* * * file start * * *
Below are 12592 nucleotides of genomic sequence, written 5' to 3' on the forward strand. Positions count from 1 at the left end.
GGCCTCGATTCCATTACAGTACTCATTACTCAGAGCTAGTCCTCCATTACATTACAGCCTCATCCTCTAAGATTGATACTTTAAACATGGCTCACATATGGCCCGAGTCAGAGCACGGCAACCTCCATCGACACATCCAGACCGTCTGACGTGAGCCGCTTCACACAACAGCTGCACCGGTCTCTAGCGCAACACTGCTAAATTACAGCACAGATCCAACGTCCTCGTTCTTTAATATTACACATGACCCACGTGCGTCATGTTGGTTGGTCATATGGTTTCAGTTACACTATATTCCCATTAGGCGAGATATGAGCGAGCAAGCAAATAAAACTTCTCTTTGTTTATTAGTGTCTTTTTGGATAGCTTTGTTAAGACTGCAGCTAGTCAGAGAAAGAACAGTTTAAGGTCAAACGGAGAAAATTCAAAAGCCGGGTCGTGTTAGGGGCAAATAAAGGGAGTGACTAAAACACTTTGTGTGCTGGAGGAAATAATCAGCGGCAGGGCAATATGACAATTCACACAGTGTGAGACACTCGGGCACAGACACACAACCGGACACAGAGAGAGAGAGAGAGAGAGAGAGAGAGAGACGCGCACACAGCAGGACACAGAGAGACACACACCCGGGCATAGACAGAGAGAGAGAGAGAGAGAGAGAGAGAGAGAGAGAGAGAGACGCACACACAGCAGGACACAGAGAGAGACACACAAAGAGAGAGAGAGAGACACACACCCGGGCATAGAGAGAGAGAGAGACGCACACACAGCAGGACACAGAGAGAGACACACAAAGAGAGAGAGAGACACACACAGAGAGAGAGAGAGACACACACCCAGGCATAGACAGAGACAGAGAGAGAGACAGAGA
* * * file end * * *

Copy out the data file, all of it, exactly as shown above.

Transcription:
Below are 12592 nucleotides of genomic sequence, written 5' to 3' on the forward strand. Positions count from 1 at the left end.
GGCCTCGATTCCATTACAGTACTCATTACTCAGAGCTAGTCCTCCATTACATTACAGCCTCATCCTCTAAGATTGATACTTTAAACATGGCTCACATATGGCCCGAGTCAGAGCACGGCAACCTCCATCGACACATCCAGACCGTCTGACGTGAGCCGCTTCACACAACAGCTGCACCGGTCTCTAGCGCAACACTGCTAAATTACAGCACAGATCCAACGTCCTCGTTCTTTAATATTACACATGACCCACGTGCGTCATGTTGGTTGGTCATATGGTTTCAGTTACACTATATTCCCATTAGGCGAGATATGAGCGAGCAAGCAAATAAAACTTCTCTTTGTTTATTAGTGTCTTTTTGGATAGCTTTGTTAAGACTGCAGCTAGTCAGAGAAAGAACAGTTTAAGGTCAAACGGAGAAAATTCAAAAGCCGGGTCGTGTTAGGGGCAAATAAAGGGAGTGACTAAAACACTTTGTGTGCTGGAGGAAATAATCAGCGGCAGGGCAATATGACAATTCACACAGTGTGAGACACTCGGGCACAGACACACAACCGGACACAGAGAGAGAGAGAGAGAGAGAGAGAGAGAGACGCGCACACAGCAGGACACAGAGAGACACACACCCGGGCATAGACAGAGAGAGAGAGAGAGAGAGAGAGAGAGAGAGAGAGAGAGACGCACACACAGCAGGACACAGAGAGAGACACACAAAGAGAGAGAGAGAGACACACACCCGGGCATAGAGAGAGAGAGAGACGCACACACAGCAGGACACAGAGAGAGACACACAAAGAGAGAGAGAGACACACACAGAGAGAGAGAGAGACACACACCCAGGCATAGACAGAGACAGAGAGAGAGACAGAGA